After the death of a bicyclist in York County on Oct. 25, the safety for those on bikes in the area is being questioned.
“It’s hard to get your head around when it’s someone who took safety so seriously,” said Patrick Johnston, vice chairman of the Historic Triangle Bicycle Advisory Committee. “Usually when you hear of an accident it’s someone who doesn’t know what they’re doing. But now it’s someone who took the precautions and we’re all just looking at each other saying, ‘How…how?’”
Brian Leonard Utne, 50, was a skilled and precautionary cyclist, racking up thousands of miles each year in the area, Johnston said. Safety was his main priority and something that he even taught to new members of their cycling group.
And yet, after all of the experience and knowledge he was killed following a hit-and-run while riding his bike.
“What people forget is the danger of riding a bike sometimes,” said Lt. Jeff Kerr of the York-Poquoson Sheriff’s Office. “A vehicle weighs 3,000 pounds, a bike weighs 20.”
Kerr and Johnston are avid riders in York County and they both agree on one thing — the area isn’t very safe for bicyclists.
Virginia law states that motorists are required to stay at least three feet to the left of a cyclist when passing them. This means three feet from the individual on the bike, not just from the shoulder. But many drivers either aren’t aware of this rule or forget about it, Kerr said.
“Drivers need to know that it’s people’s personal safety they’re putting at risk when they don’t follow the three-foot clearance,” Johnston said. “They forget that cyclists have a right to the road too.”
In fact, the situation has become so bad that many bicyclists are documenting the close encounters with bike cameras. An extra precaution which Utne had planned to ask for as a Christmas gift this year.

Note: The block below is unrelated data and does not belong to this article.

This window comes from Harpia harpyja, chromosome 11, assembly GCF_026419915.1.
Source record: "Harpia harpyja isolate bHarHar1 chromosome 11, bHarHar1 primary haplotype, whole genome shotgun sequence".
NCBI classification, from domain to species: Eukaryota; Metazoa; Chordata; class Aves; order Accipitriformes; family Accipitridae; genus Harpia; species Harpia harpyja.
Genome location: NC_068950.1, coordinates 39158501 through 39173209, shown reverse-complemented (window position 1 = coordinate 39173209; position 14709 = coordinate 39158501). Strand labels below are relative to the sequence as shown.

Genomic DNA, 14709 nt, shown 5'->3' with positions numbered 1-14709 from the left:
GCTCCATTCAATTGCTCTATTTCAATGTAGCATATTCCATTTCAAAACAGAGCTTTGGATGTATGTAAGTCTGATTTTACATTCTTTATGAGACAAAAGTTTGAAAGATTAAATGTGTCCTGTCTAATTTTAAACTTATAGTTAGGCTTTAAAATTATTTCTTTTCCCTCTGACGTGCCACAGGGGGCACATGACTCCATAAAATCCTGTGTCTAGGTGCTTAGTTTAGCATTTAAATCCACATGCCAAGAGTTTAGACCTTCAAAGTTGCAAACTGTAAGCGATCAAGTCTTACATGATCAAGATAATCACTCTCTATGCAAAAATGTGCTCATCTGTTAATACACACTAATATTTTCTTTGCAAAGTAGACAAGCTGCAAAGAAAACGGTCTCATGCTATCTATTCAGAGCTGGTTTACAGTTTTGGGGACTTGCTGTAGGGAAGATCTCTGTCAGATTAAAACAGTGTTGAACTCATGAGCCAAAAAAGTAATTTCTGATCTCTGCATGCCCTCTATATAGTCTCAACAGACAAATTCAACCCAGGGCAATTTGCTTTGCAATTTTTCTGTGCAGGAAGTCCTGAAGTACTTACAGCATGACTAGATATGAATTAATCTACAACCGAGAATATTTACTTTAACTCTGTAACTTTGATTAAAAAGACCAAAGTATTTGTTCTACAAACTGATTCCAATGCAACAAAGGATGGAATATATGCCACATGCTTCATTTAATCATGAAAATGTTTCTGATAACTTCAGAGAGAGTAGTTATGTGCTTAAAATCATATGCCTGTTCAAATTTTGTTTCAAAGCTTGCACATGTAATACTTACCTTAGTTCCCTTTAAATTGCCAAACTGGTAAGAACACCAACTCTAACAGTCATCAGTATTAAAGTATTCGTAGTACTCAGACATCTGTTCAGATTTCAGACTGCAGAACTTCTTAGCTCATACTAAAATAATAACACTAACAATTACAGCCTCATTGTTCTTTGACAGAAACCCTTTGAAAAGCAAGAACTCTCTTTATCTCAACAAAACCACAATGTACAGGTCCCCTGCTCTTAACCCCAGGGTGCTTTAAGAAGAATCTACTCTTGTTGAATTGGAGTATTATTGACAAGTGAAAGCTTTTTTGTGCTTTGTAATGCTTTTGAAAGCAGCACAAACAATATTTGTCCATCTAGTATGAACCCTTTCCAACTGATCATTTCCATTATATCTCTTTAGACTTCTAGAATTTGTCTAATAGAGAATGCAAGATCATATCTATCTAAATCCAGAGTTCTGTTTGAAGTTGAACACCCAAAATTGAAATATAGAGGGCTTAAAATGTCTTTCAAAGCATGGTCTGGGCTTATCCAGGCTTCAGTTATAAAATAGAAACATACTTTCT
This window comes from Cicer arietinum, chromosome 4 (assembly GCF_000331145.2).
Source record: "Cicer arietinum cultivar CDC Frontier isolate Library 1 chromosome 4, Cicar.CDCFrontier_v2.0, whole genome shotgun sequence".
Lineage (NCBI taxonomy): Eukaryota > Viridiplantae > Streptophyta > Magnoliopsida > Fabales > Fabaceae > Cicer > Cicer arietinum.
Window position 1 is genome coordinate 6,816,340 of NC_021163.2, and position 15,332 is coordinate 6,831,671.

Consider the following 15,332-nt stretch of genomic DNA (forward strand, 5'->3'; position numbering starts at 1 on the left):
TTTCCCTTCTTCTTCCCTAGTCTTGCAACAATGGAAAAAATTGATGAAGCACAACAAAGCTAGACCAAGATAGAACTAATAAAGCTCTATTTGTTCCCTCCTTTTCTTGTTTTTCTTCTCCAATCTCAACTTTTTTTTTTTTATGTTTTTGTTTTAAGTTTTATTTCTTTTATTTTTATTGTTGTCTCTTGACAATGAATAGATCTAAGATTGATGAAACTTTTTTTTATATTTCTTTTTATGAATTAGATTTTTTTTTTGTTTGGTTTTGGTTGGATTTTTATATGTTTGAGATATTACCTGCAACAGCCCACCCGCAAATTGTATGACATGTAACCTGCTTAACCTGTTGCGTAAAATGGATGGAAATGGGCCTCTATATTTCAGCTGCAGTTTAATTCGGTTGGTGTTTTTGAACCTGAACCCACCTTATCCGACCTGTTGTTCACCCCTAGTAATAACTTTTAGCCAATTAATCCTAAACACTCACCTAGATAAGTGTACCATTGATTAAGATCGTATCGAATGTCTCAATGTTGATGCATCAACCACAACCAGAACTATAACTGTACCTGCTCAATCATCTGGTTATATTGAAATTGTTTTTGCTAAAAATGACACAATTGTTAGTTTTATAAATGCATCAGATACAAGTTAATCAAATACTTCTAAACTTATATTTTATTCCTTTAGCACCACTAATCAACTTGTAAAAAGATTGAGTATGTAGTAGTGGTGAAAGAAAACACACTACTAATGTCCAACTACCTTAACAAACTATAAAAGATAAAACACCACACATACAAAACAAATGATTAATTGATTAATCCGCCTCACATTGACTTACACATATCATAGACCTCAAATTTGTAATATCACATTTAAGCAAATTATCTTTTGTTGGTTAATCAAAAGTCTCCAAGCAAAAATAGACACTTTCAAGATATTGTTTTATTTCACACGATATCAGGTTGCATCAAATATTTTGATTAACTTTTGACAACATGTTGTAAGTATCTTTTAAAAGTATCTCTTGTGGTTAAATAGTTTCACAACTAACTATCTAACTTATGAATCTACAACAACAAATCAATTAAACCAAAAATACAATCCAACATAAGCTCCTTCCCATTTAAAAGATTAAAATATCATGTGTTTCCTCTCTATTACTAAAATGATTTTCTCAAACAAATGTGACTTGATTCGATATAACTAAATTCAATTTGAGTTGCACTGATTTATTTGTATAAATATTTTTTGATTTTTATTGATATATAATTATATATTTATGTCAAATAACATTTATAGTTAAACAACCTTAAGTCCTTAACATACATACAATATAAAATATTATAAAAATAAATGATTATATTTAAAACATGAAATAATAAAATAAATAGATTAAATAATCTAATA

Kerr said the sheriff’s office have received numerous calls from bicyclists expressing safety concerns, with a higher concentration in the Yorktown, Seaford and Dandy areas.
Part of the issue is that a lot of the roadways don’t have bike lanes for bicyclists and it makes the road more crowded, Johnston said. This causes cars to get so close to bicyclists.
“It’s not a comfortable feeling,” Johnston said. “Suddenly you’re very aware of how close they really are.”
Utne was a well-known bicyclist in the community, often riding with the Back Alley Revolution cyclists group. Many of these groups exist not only to bring a community together but to provide safety in numbers, Johnston said.
In response to Utne’s death, Johnston has planned a 25-mile memorial ride Saturda, starting at 9 a.m. at the Washington Square Shopping Center. In addition, there has been a “ghost bike,” placed at the site of the crash.
The York-Poquoson Sheriff’s Office and the Virginia State Police are still investigating the case and searching for the driver of the vehicle that struck Utne, but as they do, bicyclists throughout the county are reminded not only of a person dedicated to life on a bike but also the dangers that come with it.
“Brian was all about safety and if this tragedy could happen to him, it could happen to any of us,” Johnston said.
According to State Police, Utne was struck by a grey “large Ford truck, an Excursion, or larger size truck, between the years of 1999-2001.”
State Police spokeswoman Sgt. Michelle Anaya said the suspect’s vehicle “has damage to the front-end bumper, maker lights and possibly front right quarter panel damage.”
Authorities are asking anyone who may have witnessed the crash or have any information on the whereabouts of the driver to contact the Virginia State Police at 757-424-6800 or at email@example.com.